UFC 161: Rashad Evans Focused on the Journey, Not the Destination

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UFC 161: Rashad Evans Focused on the Journey, Not the Destination
Gary A. Vasquez-USA TODAY Sports

Every fighter competing in the UFC possesses a certain level of talent. Nevertheless, the truly great ones have something that sets them apart. In addition to a solid arsenal of skills, the best fighters bring unique intangibles which allow them to exploit even the most minimal of opportunities and push through situations where others crumble.

There is no denying that Rashad Evans is in the elite class of mixed martial artists.

That being said, over the past two years, the former light heavyweight champion has had difficulty keeping in touch with those things that put him on top of the sport.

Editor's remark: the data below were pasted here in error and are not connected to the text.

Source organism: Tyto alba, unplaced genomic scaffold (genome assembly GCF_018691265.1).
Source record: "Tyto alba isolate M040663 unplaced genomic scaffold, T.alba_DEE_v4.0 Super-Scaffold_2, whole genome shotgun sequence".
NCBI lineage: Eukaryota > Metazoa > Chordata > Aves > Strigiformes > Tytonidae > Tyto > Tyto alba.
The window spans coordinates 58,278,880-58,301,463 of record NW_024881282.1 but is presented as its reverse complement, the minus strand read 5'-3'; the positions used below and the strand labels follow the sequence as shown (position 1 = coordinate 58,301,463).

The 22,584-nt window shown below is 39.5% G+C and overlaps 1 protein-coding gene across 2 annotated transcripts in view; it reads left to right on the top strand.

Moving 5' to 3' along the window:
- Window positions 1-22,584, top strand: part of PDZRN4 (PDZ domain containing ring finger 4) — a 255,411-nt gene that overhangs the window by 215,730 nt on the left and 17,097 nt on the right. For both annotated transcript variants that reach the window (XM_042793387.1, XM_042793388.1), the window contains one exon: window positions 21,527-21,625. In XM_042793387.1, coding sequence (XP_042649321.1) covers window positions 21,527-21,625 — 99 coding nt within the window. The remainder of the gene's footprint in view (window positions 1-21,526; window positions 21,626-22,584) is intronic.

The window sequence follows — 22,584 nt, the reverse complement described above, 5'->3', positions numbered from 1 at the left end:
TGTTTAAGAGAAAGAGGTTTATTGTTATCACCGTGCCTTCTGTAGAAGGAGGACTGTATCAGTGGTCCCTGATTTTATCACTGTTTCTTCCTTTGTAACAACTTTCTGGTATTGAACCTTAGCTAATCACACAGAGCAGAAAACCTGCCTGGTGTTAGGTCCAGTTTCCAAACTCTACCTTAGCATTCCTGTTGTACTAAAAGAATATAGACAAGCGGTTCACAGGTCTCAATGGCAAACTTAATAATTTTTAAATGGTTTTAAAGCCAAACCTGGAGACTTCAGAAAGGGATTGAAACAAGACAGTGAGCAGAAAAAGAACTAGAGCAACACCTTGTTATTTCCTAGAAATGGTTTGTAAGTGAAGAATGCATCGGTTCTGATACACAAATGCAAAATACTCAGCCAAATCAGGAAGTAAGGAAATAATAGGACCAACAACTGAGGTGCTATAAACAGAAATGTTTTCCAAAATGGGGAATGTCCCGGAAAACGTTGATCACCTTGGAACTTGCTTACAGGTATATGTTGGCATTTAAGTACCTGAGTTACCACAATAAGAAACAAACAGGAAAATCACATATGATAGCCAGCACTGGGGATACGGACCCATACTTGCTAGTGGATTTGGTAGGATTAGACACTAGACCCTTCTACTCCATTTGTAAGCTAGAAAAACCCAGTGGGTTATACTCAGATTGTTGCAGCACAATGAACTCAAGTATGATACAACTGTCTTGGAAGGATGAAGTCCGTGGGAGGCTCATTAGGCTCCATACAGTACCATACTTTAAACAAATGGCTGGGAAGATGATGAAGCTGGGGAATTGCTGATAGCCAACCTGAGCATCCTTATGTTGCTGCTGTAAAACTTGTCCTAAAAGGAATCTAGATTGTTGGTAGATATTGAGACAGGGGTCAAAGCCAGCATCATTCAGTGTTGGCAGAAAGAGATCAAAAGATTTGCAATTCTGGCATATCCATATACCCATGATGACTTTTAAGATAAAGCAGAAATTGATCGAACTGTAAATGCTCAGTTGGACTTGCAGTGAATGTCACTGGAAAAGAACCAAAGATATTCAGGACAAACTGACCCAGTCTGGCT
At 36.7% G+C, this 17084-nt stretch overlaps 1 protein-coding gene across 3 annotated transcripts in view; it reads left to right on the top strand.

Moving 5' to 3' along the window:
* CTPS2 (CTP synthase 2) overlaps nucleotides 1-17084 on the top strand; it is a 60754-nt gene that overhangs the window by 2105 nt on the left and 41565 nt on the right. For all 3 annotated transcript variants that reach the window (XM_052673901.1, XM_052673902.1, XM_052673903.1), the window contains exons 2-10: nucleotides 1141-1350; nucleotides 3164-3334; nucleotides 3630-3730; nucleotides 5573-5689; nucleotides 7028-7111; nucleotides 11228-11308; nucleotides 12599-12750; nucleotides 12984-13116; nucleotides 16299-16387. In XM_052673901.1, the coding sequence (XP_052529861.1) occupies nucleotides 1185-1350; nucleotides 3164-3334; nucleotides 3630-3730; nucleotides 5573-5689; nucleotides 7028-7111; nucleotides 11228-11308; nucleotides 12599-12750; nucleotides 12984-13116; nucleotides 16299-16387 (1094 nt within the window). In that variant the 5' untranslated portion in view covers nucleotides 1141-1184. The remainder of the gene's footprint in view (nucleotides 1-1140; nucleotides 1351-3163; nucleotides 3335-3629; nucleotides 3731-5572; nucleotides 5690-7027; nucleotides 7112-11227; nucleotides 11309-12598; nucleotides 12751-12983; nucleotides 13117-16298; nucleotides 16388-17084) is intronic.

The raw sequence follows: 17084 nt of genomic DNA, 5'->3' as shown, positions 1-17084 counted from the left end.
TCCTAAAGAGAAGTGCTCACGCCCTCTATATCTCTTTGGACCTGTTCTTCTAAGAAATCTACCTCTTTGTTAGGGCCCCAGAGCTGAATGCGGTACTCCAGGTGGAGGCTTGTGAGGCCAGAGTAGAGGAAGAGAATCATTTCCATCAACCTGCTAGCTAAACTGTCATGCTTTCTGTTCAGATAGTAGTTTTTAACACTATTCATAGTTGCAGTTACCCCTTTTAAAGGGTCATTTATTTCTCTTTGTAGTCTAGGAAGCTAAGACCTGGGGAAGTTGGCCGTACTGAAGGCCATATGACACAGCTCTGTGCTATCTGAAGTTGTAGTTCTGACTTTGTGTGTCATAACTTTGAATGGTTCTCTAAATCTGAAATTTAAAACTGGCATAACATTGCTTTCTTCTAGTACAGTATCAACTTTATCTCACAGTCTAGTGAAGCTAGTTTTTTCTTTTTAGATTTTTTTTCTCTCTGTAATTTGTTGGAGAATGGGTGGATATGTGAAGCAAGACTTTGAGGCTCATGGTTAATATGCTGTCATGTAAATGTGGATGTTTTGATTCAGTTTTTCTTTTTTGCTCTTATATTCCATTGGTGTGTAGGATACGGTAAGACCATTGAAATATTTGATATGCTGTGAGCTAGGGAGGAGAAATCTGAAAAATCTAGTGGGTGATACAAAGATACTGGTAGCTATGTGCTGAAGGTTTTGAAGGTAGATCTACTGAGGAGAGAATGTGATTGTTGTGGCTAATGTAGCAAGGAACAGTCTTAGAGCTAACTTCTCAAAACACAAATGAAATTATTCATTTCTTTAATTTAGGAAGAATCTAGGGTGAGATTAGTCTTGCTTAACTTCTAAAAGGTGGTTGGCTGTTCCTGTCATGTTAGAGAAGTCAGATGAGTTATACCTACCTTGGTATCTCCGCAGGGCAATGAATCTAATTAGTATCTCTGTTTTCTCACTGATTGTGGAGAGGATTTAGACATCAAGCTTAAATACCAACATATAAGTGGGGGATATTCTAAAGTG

Turbulence in both his personal and professional life tipped the balance to put Evans on a downturn. These circumstances amplified when he came up short in a highly anticipated grudge match with former training partner and current champion Jon Jones at UFC 145, then put on a listless performance in his loss to Antonio Rogerio Nogueira at UFC 156 back in February.

The fighter who looked gun-shy against "Lil Nog" in Las Vegas was a far stretch from the confidence Evans has displayed throughout his time in MMA.

After winning the second installment of The Ultimate Fighter, the former Michigan State wrestling standout rose to become one of the most dominant fighters in the 205-pound division. In the process of his ascension, Evans expanded his wrestling-heavy style to include a striking game based off speed and brutal knockout power.